Remarks at a White House Reception for the Members of the National Council on the Arts.
Members of the Arts Council, ladies and gentlemen:
Mrs. Johnson and I have very much wanted to meet with the National Council on the Arts at least one last time to thank each of you from the bottom of our hearts for all that you have done to help your country.
As you all, I am sure, realize and as Mr. Stevens implied, artists and politicians have not always been too comfortable together.
One American President once looked at a painting and handed down this judgment: "If that's art," he said, "I'm a Hottentot."
But the American people--thank Heaven---do not ask their Presidents to be art critics. They have many assignments, but that is not one.
But the American people do, I think, have a right to expect of their President that he will encourage the arts; that he will foster, in every way he can, the inventive spirit of his people. And that we have tried to do in our small way.
These years have been years of excitement and controversy and, I think, a great deal of constructive activity in our country. Some of the liveliest activity, of course, has been in the arts--in the communities across the land, in the theaters and the galleries, the concert halls, and in our schools.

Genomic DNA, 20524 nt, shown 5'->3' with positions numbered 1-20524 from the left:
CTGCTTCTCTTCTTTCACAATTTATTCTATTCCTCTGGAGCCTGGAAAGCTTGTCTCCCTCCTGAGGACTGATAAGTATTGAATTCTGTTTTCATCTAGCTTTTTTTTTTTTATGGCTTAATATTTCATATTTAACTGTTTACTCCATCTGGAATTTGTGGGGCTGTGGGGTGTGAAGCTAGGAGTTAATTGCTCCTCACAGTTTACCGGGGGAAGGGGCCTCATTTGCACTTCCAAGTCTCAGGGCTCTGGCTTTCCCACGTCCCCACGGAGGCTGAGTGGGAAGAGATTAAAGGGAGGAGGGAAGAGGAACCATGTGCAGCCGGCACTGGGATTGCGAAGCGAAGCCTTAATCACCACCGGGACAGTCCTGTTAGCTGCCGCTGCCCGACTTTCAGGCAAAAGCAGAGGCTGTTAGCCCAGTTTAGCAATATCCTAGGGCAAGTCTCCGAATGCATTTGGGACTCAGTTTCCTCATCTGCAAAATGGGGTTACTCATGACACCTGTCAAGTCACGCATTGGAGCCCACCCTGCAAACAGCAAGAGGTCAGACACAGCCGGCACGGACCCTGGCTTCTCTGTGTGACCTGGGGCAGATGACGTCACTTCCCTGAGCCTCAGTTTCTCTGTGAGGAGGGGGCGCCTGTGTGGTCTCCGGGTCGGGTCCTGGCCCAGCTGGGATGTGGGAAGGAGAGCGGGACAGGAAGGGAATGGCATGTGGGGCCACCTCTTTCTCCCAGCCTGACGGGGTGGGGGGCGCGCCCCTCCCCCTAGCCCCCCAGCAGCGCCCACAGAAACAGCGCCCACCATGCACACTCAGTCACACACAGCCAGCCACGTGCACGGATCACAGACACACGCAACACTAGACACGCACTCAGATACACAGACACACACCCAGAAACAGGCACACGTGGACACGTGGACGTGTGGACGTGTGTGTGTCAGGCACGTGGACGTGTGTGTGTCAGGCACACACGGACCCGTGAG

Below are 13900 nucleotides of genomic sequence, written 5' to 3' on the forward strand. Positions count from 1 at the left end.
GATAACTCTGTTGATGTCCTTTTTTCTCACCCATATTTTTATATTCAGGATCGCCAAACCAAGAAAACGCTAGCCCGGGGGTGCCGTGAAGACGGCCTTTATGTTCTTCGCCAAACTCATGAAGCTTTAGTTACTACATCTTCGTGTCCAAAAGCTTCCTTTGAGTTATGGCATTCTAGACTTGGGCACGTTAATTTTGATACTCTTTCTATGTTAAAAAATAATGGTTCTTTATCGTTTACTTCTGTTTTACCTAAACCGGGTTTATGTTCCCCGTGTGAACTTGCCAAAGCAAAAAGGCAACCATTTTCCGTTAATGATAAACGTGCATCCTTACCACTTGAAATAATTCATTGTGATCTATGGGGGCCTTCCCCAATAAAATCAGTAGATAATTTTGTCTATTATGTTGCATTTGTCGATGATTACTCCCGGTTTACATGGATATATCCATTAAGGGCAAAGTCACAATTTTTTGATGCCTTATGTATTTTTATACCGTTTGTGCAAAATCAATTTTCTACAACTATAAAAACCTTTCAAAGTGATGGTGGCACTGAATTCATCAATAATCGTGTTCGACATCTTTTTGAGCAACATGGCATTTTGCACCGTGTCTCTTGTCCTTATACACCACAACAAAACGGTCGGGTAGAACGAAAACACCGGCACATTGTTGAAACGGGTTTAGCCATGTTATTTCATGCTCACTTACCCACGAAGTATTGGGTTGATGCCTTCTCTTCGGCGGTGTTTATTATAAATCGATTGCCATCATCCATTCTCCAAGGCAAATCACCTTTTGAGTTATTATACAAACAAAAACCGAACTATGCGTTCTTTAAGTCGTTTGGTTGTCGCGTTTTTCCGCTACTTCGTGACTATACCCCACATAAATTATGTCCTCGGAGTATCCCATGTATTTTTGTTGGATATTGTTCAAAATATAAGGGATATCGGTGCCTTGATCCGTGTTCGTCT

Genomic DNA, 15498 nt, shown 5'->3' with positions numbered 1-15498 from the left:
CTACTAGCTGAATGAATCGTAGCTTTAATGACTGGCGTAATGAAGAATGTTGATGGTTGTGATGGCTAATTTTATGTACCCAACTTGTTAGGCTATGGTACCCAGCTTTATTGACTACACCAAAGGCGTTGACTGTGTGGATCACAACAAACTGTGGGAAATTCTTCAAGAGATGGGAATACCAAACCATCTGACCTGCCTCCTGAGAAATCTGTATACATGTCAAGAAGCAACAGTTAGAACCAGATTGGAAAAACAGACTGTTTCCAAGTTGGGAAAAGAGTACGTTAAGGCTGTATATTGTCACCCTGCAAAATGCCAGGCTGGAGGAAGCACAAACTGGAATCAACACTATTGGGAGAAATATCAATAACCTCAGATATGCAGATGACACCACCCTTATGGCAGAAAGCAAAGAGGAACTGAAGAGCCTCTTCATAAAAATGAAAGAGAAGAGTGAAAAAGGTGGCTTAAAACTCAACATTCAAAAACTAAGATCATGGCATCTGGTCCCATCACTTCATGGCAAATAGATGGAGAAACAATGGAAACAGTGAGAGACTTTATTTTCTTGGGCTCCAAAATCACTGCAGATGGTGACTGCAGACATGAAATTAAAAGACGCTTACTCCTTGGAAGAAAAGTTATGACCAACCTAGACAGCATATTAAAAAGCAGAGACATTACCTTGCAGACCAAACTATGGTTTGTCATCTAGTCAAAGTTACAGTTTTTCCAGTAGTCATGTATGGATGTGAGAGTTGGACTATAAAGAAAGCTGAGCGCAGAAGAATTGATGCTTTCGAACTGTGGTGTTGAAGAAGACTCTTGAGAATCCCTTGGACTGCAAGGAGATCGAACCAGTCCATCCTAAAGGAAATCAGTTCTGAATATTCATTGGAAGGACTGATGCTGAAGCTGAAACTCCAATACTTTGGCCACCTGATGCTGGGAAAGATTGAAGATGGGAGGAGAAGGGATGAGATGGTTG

Part of that activity may be traced directly to the new commitment of government to the arts. Much of it, I am sure, can be traced to leadership such as Mr. Stevens', and to your dedication and to your enthusiasm.
I think that I know few men in public life that are deserving of more credit for service above and beyond the call of duty than Roger Stevens. I never thought that I would have the deep affection for him that I have after his wife harassed me with several thousand letters at one time about animals.
But I think now that Roger Stevens may be just the perfect public servant. Somehow or other he loves to do the impossible, and most of us think he does it very well.